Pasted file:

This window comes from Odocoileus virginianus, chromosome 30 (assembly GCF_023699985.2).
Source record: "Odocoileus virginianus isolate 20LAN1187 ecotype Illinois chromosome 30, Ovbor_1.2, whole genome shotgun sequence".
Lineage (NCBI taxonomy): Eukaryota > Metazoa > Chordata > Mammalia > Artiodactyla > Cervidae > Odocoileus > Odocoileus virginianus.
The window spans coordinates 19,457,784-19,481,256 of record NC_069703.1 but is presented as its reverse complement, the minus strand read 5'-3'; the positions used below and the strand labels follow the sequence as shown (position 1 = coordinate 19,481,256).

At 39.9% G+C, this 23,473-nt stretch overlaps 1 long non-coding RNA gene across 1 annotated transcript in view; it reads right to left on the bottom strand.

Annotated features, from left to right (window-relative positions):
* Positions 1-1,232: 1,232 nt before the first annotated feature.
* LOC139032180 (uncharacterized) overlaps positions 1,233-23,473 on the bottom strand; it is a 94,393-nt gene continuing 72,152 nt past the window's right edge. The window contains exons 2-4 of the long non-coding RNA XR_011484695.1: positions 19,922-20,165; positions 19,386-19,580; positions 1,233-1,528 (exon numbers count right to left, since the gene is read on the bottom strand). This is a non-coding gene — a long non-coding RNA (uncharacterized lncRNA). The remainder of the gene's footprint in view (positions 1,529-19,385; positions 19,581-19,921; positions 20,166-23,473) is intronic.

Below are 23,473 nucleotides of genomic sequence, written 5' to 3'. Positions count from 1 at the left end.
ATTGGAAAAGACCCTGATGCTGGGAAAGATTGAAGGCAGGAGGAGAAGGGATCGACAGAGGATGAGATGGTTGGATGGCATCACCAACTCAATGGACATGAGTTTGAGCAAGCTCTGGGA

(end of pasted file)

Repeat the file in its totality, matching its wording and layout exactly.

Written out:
This window comes from Odocoileus virginianus, chromosome 30 (assembly GCF_023699985.2).
Source record: "Odocoileus virginianus isolate 20LAN1187 ecotype Illinois chromosome 30, Ovbor_1.2, whole genome shotgun sequence".
Lineage (NCBI taxonomy): Eukaryota > Metazoa > Chordata > Mammalia > Artiodactyla > Cervidae > Odocoileus > Odocoileus virginianus.
The window spans coordinates 19,457,784-19,481,256 of record NC_069703.1 but is presented as its reverse complement, the minus strand read 5'-3'; the positions used below and the strand labels follow the sequence as shown (position 1 = coordinate 19,481,256).

At 39.9% G+C, this 23,473-nt stretch overlaps 1 long non-coding RNA gene across 1 annotated transcript in view; it reads right to left on the bottom strand.

Annotated features, from left to right (window-relative positions):
* Positions 1-1,232: 1,232 nt before the first annotated feature.
* LOC139032180 (uncharacterized) overlaps positions 1,233-23,473 on the bottom strand; it is a 94,393-nt gene continuing 72,152 nt past the window's right edge. The window contains exons 2-4 of the long non-coding RNA XR_011484695.1: positions 19,922-20,165; positions 19,386-19,580; positions 1,233-1,528 (exon numbers count right to left, since the gene is read on the bottom strand). This is a non-coding gene — a long non-coding RNA (uncharacterized lncRNA). The remainder of the gene's footprint in view (positions 1,529-19,385; positions 19,581-19,921; positions 20,166-23,473) is intronic.

Below are 23,473 nucleotides of genomic sequence, written 5' to 3'. Positions count from 1 at the left end.
ATTGGAAAAGACCCTGATGCTGGGAAAGATTGAAGGCAGGAGGAGAAGGGATCGACAGAGGATGAGATGGTTGGATGGCATCACCAACTCAATGGACATGAGTTTGAGCAAGCTCTGGGA